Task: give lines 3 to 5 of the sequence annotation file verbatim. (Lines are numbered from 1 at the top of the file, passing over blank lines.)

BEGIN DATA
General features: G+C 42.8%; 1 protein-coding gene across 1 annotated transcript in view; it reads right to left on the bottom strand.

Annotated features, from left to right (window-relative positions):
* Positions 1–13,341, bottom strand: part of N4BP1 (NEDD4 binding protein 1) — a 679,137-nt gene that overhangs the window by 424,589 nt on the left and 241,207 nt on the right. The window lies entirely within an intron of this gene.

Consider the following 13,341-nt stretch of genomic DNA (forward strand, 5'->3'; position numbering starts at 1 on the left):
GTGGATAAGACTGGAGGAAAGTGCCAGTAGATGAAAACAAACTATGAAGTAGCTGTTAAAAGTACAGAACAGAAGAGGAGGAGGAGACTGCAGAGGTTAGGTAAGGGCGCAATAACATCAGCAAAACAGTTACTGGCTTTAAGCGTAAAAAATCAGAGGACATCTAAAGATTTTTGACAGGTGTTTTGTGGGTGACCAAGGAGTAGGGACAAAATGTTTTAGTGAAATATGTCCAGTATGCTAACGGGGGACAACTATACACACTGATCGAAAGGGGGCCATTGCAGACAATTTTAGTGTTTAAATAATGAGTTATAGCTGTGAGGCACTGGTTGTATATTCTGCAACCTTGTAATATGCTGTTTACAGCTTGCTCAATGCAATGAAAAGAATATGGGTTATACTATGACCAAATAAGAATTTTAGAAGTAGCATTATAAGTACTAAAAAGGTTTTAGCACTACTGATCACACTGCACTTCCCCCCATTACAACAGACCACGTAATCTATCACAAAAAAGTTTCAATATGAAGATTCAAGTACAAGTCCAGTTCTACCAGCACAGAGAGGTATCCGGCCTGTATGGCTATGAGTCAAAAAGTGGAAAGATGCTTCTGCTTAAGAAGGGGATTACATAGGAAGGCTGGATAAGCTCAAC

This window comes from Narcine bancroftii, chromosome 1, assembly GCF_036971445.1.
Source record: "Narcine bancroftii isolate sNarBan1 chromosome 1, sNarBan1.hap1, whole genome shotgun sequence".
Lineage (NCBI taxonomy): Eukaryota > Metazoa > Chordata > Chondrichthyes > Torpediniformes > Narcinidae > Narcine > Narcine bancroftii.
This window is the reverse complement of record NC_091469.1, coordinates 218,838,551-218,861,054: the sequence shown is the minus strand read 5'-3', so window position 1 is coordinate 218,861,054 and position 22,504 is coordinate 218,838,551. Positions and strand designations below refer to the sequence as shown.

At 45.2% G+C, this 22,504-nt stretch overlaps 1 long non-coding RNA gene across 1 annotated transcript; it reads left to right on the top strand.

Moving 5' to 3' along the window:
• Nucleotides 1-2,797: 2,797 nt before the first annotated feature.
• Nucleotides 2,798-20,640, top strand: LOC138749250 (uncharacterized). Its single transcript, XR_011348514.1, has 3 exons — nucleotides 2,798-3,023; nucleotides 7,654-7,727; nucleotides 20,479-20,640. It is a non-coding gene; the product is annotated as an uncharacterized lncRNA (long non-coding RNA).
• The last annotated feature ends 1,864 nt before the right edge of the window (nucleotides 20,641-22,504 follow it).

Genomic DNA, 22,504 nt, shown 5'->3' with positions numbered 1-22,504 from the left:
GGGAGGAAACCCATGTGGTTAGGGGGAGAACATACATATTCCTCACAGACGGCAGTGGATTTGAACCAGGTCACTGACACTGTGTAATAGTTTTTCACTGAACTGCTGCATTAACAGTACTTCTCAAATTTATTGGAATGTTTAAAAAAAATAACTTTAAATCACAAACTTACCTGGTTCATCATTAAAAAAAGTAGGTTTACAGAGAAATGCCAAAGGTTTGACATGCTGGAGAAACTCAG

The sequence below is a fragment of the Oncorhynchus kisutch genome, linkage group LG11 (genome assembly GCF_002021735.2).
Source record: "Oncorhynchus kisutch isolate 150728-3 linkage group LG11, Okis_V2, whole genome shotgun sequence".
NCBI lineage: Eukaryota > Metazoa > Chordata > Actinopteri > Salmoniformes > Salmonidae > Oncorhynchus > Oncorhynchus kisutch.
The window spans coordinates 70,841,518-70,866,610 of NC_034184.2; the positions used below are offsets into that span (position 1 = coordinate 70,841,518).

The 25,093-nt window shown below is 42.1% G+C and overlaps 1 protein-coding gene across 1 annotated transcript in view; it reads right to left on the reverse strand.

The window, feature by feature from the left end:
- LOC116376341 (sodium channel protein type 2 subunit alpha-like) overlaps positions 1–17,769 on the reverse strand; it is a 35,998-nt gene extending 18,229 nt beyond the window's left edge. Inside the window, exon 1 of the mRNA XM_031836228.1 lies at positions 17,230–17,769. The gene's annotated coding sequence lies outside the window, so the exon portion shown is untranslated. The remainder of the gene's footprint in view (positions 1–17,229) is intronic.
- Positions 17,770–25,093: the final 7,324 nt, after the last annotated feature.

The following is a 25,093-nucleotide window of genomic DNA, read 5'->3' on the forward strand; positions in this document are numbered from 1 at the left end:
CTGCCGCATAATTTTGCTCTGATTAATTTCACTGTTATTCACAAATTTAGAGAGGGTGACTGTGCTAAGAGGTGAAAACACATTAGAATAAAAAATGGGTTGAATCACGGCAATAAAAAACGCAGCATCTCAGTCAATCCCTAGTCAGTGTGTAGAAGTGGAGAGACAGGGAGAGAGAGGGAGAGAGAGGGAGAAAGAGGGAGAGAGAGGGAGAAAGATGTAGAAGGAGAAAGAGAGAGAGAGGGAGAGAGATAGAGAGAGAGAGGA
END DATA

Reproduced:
* Positions 1–13,341, bottom strand: part of N4BP1 (NEDD4 binding protein 1) — a 679,137-nt gene that overhangs the window by 424,589 nt on the left and 241,207 nt on the right. The window lies entirely within an intron of this gene.

Consider the following 13,341-nt stretch of genomic DNA (forward strand, 5'->3'; position numbering starts at 1 on the left):
GTGGATAAGACTGGAGGAAAGTGCCAGTAGATGAAAACAAACTATGAAGTAGCTGTTAAAAGTACAGAACAGAAGAGGAGGAGGAGACTGCAGAGGTTAGGTAAGGGCGCAATAACATCAGCAAAACAGTTACTGGCTTTAAGCGTAAAAAATCAGAGGACATCTAAAGATTTTTGACAGGTGTTTTGTGGGTGACCAAGGAGTAGGGACAAAATGTTTTAGTGAAATATGTCCAGTATGCTAACGGGGGACAACTATACACACTGATCGAAAGGGGGCCATTGCAGACAATTTTAGTGTTTAAATAATGAGTTATAGCTGTGAGGCACTGGTTGTATATTCTGCAACCTTGTAATATGCTGTTTACAGCTTGCTCAATGCAATGAAAAGAATATGGGTTATACTATGACCAAATAAGAATTTTAGAAGTAGCATTATAAGTACTAAAAAGGTTTTAGCACTACTGATCACACTGCACTTCCCCCCATTACAACAGACCACGTAATCTATCACAAAAAAGTTTCAATATGAAGATTCAAGTACAAGTCCAGTTCTACCAGCACAGAGAGGTATCCGGCCTGTATGGCTATGAGTCAAAAAGTGGAAAGATGCTTCTGCTTAAGAAGGGGATTACATAGGAAGGCTGGATAAGCTCAAC